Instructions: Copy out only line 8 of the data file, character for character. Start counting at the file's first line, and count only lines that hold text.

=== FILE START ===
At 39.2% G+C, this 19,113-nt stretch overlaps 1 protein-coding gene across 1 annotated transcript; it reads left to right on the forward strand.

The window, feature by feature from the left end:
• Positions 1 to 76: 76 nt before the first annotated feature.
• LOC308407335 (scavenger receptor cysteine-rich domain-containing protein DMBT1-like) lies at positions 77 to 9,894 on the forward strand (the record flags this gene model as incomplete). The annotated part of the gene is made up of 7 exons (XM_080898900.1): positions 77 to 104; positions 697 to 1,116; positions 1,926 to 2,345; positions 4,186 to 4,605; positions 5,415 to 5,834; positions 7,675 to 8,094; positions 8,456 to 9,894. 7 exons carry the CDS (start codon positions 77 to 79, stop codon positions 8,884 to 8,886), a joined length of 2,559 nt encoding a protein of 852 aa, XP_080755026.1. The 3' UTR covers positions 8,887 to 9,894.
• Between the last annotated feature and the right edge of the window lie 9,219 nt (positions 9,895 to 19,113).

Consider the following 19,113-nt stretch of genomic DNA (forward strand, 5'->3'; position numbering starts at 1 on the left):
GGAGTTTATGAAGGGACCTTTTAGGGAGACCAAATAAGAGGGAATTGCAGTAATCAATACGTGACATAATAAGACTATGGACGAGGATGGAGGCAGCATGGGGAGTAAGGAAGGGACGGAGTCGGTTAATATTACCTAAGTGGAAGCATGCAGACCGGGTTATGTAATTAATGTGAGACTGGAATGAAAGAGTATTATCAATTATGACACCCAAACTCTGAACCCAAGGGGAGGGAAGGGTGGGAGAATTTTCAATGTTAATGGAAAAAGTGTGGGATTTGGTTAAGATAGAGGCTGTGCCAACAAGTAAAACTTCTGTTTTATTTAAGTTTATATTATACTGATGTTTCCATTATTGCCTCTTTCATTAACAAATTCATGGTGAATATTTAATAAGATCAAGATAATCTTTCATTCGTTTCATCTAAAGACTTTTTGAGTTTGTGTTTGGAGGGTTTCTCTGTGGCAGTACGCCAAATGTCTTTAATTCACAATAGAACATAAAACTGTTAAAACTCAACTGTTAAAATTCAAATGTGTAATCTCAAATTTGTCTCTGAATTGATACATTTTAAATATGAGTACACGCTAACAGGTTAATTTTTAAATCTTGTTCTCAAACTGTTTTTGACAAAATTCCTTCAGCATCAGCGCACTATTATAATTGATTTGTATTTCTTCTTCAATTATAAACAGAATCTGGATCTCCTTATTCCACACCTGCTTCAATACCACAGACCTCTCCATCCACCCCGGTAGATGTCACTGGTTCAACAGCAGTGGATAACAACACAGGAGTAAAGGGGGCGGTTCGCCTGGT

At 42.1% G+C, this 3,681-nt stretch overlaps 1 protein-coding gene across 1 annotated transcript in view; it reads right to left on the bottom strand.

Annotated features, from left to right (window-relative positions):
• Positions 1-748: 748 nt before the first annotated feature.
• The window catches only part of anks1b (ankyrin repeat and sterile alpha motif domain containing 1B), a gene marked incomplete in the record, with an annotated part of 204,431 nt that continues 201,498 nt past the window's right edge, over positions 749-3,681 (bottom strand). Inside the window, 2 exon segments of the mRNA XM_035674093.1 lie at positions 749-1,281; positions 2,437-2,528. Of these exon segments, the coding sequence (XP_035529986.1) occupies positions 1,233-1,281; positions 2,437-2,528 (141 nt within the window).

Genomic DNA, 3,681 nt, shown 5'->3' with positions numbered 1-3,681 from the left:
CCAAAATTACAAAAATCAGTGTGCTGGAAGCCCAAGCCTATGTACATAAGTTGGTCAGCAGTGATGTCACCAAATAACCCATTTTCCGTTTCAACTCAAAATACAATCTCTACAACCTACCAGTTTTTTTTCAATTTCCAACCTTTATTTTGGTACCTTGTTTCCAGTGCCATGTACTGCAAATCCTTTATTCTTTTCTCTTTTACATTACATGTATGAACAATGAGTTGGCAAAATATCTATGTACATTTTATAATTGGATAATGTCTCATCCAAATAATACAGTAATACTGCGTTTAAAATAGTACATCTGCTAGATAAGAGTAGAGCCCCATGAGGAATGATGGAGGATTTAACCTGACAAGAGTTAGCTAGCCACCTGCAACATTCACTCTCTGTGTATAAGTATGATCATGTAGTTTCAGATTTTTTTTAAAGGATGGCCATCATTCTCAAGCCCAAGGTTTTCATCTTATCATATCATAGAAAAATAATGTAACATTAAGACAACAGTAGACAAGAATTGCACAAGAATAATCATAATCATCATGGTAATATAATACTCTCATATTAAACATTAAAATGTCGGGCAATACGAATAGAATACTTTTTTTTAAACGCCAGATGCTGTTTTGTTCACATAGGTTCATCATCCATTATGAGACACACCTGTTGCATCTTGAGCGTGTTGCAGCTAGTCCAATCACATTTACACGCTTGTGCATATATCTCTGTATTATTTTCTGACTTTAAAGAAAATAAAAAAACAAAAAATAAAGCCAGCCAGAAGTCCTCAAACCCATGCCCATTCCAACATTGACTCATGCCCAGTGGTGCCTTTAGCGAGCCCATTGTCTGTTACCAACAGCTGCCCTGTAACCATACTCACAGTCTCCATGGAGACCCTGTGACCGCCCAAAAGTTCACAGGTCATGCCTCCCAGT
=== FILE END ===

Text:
At 42.1% G+C, this 3,681-nt stretch overlaps 1 protein-coding gene across 1 annotated transcript in view; it reads right to left on the bottom strand.